“Someone is crying. A girl. Not a pretty kind of crying, like actresses do, tears delicately streaming down a beautiful face. This is sobbing, sniffling, gasping for air. Crying hard. I have to wake up. I have to help her, whoever she is. I force my eyes open but I don’t see anyone. I see a white wall with a machine attached to it.”
West wakes up in a hospital room, though he’s not completely awake. Paralysed from the chest down the people around him act like they think he’s there but its clear they aren’t always sure. He cant breathe on his own, he cant move to let them know he is there. But Olivia, the girl in the next room over seems to understand him; she can tell what he wants to say even though he can’t say it. No-one else seems to take much notice of Olivia though and he wants that to change, he wants to get better and come back for Olivia, be there for her, but is that possible when it seems like she’s never going to be there for him?
This is a poignant love story, one that makes you consider things in a new light, one that makes you wonder ‘what if?’ and one that makes you rally for the side you know can’t win. It’s a heart-felt story that will have your heartstrings tugging and your eyes watering.
I loved the voice in this book, it flowed so well and was so easy to read. I flew through it so easily and there were times when I looked at what page I was on and couldn’t believe I’d only been reading about half an hour and got that far! I thought West was exceptionally mature, but he was also quite frustrating as a narrator. West can’t speak, he cant communicate with anyone at all, and this Olivia comes along with a system for him to speak to her and he thinks it’s great, she’s the only one that can understand him. He can understand everything thats going on around him but he can’t let people know that because he has no way of doing so, so they are making his decisions for him. I got so frustrated because to me West was fully able, he couldn’t move but I was reading his thoughts, I could tell what he wanted and needed but he couldn’t put that out there to the other characters.
Olivia was frustrating too because I wanted to know more, I wanted to know her story, and I couldn’t know everything because West couldn’t ask anything. I had theories about her character but I didn’t know how they all fitted together and once they did I loved this book even more.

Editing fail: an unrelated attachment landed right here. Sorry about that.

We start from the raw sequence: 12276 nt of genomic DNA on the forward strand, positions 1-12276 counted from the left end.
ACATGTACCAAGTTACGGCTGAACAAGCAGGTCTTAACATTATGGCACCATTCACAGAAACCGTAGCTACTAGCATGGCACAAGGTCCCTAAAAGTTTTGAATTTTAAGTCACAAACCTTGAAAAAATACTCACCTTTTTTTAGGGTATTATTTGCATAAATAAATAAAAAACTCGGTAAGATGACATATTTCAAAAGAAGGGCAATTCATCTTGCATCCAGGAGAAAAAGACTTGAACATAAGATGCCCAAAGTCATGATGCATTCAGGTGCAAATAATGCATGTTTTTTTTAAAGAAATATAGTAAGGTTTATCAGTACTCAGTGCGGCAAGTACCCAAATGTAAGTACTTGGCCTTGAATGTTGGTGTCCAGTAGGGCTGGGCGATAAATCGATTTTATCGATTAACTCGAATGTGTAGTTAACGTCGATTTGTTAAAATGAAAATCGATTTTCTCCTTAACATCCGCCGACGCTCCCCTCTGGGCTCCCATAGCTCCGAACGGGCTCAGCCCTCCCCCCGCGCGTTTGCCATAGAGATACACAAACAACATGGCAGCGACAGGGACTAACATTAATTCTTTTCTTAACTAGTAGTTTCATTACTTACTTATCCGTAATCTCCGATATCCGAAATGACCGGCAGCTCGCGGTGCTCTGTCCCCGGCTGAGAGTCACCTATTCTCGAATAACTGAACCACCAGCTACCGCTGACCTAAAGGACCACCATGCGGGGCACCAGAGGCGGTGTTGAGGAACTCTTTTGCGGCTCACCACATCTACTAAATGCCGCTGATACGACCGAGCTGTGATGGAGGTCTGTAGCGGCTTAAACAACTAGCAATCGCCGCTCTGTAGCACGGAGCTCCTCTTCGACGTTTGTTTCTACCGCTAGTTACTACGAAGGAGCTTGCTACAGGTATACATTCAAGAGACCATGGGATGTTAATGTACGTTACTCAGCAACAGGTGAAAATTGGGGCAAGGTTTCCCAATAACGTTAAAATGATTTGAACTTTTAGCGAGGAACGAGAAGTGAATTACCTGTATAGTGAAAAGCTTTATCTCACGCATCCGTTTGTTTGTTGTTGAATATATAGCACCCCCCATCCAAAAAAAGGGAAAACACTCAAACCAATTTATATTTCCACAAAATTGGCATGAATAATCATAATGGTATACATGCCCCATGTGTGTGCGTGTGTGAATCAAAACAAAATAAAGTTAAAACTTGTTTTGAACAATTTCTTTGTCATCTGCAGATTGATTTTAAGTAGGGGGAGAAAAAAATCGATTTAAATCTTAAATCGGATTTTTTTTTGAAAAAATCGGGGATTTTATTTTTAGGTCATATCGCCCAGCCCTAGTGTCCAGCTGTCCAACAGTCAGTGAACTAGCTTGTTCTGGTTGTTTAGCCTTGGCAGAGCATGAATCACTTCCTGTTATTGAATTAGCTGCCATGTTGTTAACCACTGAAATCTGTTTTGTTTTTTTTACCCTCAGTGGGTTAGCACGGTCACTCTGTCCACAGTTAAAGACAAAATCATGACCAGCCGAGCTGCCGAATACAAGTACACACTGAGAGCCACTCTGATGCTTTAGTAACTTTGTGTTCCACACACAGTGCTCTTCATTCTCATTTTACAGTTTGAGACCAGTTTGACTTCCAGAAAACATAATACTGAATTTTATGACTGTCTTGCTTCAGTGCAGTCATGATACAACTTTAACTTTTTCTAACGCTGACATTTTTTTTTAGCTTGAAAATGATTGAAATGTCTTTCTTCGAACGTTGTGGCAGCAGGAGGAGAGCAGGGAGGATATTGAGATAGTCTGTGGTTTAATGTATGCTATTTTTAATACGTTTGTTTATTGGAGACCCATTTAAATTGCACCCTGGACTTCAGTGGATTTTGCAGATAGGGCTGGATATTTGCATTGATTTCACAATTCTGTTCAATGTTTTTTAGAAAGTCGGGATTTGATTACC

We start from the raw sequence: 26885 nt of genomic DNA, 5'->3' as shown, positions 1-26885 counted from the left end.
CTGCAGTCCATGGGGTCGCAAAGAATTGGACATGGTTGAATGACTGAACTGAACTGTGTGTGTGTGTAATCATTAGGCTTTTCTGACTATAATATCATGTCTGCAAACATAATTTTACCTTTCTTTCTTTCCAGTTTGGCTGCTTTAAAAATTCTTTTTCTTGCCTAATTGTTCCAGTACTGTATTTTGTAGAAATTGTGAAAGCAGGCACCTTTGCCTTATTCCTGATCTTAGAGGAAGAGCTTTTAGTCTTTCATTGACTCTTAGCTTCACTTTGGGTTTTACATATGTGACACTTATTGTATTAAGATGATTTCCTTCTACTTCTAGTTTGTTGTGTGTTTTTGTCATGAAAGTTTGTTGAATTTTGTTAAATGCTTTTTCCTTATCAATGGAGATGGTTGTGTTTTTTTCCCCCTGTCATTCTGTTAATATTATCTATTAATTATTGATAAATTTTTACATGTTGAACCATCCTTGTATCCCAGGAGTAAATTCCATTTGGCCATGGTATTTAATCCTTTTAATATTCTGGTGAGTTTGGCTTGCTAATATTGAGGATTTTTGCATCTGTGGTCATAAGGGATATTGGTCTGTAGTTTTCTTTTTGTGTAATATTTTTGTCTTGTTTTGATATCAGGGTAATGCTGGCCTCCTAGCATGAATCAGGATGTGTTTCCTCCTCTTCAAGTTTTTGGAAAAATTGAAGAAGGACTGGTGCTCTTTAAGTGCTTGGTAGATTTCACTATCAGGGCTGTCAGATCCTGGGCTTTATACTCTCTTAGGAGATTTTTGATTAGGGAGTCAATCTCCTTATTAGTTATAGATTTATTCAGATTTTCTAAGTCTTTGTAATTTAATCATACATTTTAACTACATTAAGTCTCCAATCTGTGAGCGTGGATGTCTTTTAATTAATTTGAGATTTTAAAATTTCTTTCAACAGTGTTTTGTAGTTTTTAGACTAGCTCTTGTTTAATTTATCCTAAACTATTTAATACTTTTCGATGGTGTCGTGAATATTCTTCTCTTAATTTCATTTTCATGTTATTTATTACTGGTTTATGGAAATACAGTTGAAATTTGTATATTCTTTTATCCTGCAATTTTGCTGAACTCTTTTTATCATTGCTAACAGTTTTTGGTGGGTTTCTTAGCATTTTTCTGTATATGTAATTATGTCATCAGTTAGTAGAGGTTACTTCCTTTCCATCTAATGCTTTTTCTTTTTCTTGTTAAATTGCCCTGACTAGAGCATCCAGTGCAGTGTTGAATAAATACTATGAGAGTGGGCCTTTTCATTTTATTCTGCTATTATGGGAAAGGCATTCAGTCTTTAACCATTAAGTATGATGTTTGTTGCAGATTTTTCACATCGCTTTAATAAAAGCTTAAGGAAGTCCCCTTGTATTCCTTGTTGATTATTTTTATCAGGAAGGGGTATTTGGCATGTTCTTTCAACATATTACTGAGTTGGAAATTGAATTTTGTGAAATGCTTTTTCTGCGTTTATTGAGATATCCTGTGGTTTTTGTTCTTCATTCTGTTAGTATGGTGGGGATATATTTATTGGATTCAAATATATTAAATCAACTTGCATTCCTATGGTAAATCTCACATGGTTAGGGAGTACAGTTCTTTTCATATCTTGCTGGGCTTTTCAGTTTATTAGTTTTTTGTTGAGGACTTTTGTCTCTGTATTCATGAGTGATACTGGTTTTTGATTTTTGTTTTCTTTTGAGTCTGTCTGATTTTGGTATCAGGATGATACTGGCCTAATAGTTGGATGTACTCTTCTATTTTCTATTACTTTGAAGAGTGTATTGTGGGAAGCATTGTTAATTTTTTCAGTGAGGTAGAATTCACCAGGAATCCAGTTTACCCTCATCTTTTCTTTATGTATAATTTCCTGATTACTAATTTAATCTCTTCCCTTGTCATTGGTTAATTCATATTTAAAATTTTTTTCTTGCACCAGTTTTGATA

The nurses and West’s family and friends were brilliant, especially his parents. It was hard for them to witness their son go through what he did but they stayed strong, even though it was harder at times than others. I loved his mum and how much she worried – rightly so – I loved the cracks in the hard-man persona that Mike, Wests best friend, showed and I even liked Allie, because I could understand her.
The book might only be criticised on its handling of certain situations. It’s a strange topic to consider, coma patients, and I thought there may be some people who weren’t impressed with the handling of the operation West has or the running of the facility he is in and the outcome of the book. It’s a tough one to think about and I thought it may upset people who are of certain ideas about this kind of illness/state. I thought it was handled quite well and I loved it but I’ve never really taken into account the implications of these things.
I really did enjoy Blink Once. I loved the romance, the emotion and the relationships gathered. It was a fast paced book for me and I would really recommend it to any fan of the romance genre.
Blink Once was published on October 11th by Bloomsbury. My copy was sent from the publisher in exchange for an honest review.
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